What Is The Success Rate Of Gum Grafting? 

Gum grafts are used to reverse gum recession improving the aesthetics, reducing sensitivity and the risk of tooth loss. If you’re considering treatment for your receding gums you’re not alone. 

Receding gums are a common problem. It’s reported to affect about 50% of the adult population aged 18–64 and 88% of those over 65 years (1). 

This post aims to answer the question many people ask who are considering treatment – what is the success rate of gum grafting? 

what is the success rate of gum grafting

What Is A Gum Graft and What Does It Do?

Gum grafts are an advanced dental treatment, carried out by periodontists. The aim of this restorative treatment is to cover exposed tooth roots with new gum tissue from your palate, donor or using biomaterial (AlloDermâ). 

The grafted tissue increases the coverage of tooth roots and/or thickens existing gum tissue to reduce the likelihood of future gum recession. This has the benefit of reducing the risk of gum disease, root decay and sensitivity. It also improves the appearance of your smile. 

Gum grafts may be required when 

  • The recession is worsening
  • The area is difficult to clean, chronically inflamed or highly sensitive
  • The recession is aesthetically unpleasing to the patient

Grafting Techniques

Several techniques have been used over the years. Techniques routinely used by periodontists today include 

  • Free gingival grafts 
  • Connective tissue grafts 
  • Pinhole surgery

Do All Gum Grafts Succeed? 

Root coverage is a successful and predictable procedure (2). As is the case with most surgical techniques there’s a risk of complications and failure.

What Is The Success Rate of Gum Grafting?

There are many different gum grafting procedures and techniques and the reported success rates vary.  

  • Available literature indicates that free gingival graft (FGG) is a reliable procedure for root coverage with a success rate ranging from 76 to 95.5% (4)
  • Connective Tissue Grafts (CTG) – One study reported that the average root cover was 98.4% after 27.5 months. The study concluded that it is an effective way of covering tooth roots (5).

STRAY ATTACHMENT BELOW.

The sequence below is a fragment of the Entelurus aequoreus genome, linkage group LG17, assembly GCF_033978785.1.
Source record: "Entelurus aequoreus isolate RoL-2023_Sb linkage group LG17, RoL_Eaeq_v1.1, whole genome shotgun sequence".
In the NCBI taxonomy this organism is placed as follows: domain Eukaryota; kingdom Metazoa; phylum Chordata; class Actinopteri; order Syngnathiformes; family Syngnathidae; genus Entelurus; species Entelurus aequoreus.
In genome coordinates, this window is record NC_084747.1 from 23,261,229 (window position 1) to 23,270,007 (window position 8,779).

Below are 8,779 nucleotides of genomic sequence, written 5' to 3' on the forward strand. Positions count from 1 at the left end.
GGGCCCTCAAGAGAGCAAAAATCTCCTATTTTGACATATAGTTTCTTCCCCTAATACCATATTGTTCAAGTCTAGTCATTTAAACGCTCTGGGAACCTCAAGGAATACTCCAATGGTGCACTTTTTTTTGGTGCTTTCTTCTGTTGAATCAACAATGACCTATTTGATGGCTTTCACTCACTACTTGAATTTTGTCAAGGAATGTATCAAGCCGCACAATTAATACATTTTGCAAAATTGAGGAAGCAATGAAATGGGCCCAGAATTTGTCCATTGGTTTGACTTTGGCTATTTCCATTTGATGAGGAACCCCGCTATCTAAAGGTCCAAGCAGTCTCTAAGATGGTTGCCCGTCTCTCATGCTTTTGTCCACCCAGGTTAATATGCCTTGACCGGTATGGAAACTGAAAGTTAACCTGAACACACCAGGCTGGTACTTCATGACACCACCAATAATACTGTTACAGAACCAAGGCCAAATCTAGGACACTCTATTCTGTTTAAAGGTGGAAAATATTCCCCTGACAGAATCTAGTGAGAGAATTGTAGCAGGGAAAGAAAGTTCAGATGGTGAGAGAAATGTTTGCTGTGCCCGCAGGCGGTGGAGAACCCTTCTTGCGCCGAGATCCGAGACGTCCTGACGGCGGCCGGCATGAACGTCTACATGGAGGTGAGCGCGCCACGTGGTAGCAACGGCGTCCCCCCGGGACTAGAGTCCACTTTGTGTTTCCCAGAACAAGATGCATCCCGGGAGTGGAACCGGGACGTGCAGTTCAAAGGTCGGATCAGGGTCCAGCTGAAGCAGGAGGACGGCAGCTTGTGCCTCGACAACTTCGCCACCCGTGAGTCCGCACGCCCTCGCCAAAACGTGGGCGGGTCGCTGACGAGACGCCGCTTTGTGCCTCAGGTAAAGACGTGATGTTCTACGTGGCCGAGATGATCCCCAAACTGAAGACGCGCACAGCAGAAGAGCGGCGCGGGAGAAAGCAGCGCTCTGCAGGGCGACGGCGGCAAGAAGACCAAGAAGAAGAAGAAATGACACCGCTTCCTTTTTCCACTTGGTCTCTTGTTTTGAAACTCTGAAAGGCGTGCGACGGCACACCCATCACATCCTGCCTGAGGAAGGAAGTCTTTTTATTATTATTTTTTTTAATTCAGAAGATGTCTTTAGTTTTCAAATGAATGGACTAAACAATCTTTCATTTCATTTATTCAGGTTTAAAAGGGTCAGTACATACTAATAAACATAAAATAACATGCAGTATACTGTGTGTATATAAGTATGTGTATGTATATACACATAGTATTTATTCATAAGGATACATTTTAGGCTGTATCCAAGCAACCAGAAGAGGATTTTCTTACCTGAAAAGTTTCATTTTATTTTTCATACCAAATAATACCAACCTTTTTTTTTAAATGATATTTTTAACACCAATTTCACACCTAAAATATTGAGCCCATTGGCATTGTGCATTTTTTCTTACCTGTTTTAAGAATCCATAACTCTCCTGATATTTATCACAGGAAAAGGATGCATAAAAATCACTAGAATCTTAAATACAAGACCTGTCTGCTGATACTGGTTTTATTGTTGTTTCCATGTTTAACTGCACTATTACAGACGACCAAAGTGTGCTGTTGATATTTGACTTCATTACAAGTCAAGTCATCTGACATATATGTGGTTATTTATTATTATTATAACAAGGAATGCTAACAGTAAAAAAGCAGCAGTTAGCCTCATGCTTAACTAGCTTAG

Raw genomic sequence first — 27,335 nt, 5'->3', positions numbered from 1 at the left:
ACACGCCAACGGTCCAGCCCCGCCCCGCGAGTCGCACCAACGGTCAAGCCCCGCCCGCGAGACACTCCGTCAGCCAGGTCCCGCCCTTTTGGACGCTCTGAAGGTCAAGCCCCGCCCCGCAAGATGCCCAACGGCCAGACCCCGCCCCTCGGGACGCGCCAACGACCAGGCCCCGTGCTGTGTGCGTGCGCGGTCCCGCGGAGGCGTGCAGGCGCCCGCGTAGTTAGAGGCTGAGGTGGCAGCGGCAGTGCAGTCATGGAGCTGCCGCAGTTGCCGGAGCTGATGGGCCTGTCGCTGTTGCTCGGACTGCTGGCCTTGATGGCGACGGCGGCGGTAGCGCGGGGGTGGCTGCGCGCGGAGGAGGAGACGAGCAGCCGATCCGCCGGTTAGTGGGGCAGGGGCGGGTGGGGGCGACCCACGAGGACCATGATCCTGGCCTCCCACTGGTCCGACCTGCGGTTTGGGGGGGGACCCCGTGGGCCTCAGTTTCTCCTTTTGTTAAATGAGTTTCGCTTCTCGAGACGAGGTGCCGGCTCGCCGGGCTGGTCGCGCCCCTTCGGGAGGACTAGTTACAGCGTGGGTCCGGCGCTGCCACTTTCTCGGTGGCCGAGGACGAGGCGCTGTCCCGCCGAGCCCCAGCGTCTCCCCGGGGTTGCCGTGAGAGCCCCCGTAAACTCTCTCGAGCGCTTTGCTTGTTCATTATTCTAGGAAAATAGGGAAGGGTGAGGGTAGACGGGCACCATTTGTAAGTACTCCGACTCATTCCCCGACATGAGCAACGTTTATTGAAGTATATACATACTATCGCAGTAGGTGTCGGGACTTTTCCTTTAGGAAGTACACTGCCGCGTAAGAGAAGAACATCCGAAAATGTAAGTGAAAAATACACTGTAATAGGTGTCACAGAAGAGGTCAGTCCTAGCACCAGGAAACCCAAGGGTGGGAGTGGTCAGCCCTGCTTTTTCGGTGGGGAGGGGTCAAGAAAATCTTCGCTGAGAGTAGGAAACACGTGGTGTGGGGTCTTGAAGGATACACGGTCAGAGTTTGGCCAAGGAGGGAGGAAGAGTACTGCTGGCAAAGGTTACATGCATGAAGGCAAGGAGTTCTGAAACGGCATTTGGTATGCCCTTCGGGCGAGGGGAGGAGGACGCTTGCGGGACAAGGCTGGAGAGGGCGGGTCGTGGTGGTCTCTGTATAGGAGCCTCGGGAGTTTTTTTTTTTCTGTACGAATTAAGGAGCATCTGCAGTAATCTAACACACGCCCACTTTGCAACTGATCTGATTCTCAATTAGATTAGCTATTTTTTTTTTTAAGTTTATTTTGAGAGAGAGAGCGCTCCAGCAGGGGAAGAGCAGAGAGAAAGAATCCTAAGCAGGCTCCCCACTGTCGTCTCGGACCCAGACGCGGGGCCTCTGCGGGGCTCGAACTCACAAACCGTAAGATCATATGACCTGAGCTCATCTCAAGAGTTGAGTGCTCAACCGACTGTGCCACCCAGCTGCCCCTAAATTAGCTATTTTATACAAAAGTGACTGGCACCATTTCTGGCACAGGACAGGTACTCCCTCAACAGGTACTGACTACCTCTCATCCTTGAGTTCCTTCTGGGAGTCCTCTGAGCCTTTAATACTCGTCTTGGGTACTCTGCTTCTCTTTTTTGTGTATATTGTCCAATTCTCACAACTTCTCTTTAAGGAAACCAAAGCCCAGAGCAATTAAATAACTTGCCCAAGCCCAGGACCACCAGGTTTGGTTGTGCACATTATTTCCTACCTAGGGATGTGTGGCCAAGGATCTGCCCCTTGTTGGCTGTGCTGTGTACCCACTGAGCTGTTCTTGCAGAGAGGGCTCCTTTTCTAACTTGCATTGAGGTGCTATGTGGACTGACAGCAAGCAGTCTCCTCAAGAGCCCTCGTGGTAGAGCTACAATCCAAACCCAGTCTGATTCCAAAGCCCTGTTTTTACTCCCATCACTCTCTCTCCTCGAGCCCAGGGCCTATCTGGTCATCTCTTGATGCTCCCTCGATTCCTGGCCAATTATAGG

• According to the Canadian dental association, failure happens in less than 2% of cases (3) – they perform a mixture of FGG and CTG.

Generally, there is a high success rate and full root coverage is achieved when gum tissue remains between the teeth. 

How Long Will A Gum Graft Last?

The long-term stability of gum grafts isn’t well documented.  Just like the success rate, there will be many factors that affect the length of time a gum graft lasts and the factors that led to your original gum recession may also affect how long gum grafts last.  

One long-term study demonstrated that 83% of sites receiving free gingival graft maintained a reduction in recession for up to 35 years (6). However, older studies suggest gum grafts lasted at least 4 years. 

Why Are Some Gum Grafts Unsuccessful? 

Gum grafting is a sensitive technique. 

The complexity of your case is a big factor in how successful the surgery may be. Those requiring treatment in a single area or experiencing mild gum recession will have a greater chance of success.

The success of the procedure can be adversely affected by many factors (3). These are discussed below. 

Surgical Issues 

Surgical issues that can lead to the failure of treatment failure include

  • Undiagnosed bone loss
  • Post-surgical infection 
  • Poor planning and/or surgical errors

Patient-Specific Problems

Some patient-specific factors affect the success of the procedure. These include

  • Your health – conditions including poorly controlled diabetes and immune-compromised conditions can adversely affect healing and may impair the results of root-coverage procedures. 
  • How your body responds to the graft
  • Poor oral hygiene – failure to disrupt plaque-bacteria twice a day or aggressive brushing
  • Poor compliance with aftercare instructions